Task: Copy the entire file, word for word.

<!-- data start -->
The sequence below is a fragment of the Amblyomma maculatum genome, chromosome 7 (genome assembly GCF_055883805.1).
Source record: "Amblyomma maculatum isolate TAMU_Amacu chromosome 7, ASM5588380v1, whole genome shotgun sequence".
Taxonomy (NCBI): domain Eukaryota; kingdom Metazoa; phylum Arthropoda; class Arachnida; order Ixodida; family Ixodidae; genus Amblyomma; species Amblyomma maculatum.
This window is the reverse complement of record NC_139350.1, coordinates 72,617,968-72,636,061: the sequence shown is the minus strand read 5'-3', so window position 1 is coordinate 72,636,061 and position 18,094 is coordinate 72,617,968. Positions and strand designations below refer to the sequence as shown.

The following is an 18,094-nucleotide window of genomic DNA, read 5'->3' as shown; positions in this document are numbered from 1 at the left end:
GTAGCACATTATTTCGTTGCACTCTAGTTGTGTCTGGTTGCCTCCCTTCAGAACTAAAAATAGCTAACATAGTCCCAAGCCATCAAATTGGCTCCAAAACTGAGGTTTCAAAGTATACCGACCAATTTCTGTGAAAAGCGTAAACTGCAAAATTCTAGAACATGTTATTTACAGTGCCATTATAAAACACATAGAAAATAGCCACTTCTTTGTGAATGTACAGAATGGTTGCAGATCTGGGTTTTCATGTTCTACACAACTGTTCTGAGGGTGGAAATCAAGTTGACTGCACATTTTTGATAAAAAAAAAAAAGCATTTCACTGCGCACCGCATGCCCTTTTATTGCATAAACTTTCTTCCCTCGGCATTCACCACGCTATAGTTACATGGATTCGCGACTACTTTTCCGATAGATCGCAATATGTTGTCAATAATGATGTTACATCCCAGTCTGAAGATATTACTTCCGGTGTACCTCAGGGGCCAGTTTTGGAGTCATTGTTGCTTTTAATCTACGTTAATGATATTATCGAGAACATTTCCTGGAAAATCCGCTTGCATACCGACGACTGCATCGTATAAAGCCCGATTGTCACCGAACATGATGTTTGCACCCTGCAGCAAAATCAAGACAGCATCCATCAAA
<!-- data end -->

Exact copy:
The sequence below is a fragment of the Amblyomma maculatum genome, chromosome 7 (genome assembly GCF_055883805.1).
Source record: "Amblyomma maculatum isolate TAMU_Amacu chromosome 7, ASM5588380v1, whole genome shotgun sequence".
Taxonomy (NCBI): domain Eukaryota; kingdom Metazoa; phylum Arthropoda; class Arachnida; order Ixodida; family Ixodidae; genus Amblyomma; species Amblyomma maculatum.
This window is the reverse complement of record NC_139350.1, coordinates 72,617,968-72,636,061: the sequence shown is the minus strand read 5'-3', so window position 1 is coordinate 72,636,061 and position 18,094 is coordinate 72,617,968. Positions and strand designations below refer to the sequence as shown.

The following is an 18,094-nucleotide window of genomic DNA, read 5'->3' as shown; positions in this document are numbered from 1 at the left end:
GTAGCACATTATTTCGTTGCACTCTAGTTGTGTCTGGTTGCCTCCCTTCAGAACTAAAAATAGCTAACATAGTCCCAAGCCATCAAATTGGCTCCAAAACTGAGGTTTCAAAGTATACCGACCAATTTCTGTGAAAAGCGTAAACTGCAAAATTCTAGAACATGTTATTTACAGTGCCATTATAAAACACATAGAAAATAGCCACTTCTTTGTGAATGTACAGAATGGTTGCAGATCTGGGTTTTCATGTTCTACACAACTGTTCTGAGGGTGGAAATCAAGTTGACTGCACATTTTTGATAAAAAAAAAAAAGCATTTCACTGCGCACCGCATGCCCTTTTATTGCATAAACTTTCTTCCCTCGGCATTCACCACGCTATAGTTACATGGATTCGCGACTACTTTTCCGATAGATCGCAATATGTTGTCAATAATGATGTTACATCCCAGTCTGAAGATATTACTTCCGGTGTACCTCAGGGGCCAGTTTTGGAGTCATTGTTGCTTTTAATCTACGTTAATGATATTATCGAGAACATTTCCTGGAAAATCCGCTTGCATACCGACGACTGCATCGTATAAAGCCCGATTGTCACCGAACATGATGTTTGCACCCTGCAGCAAAATCAAGACAGCATCCATCAAA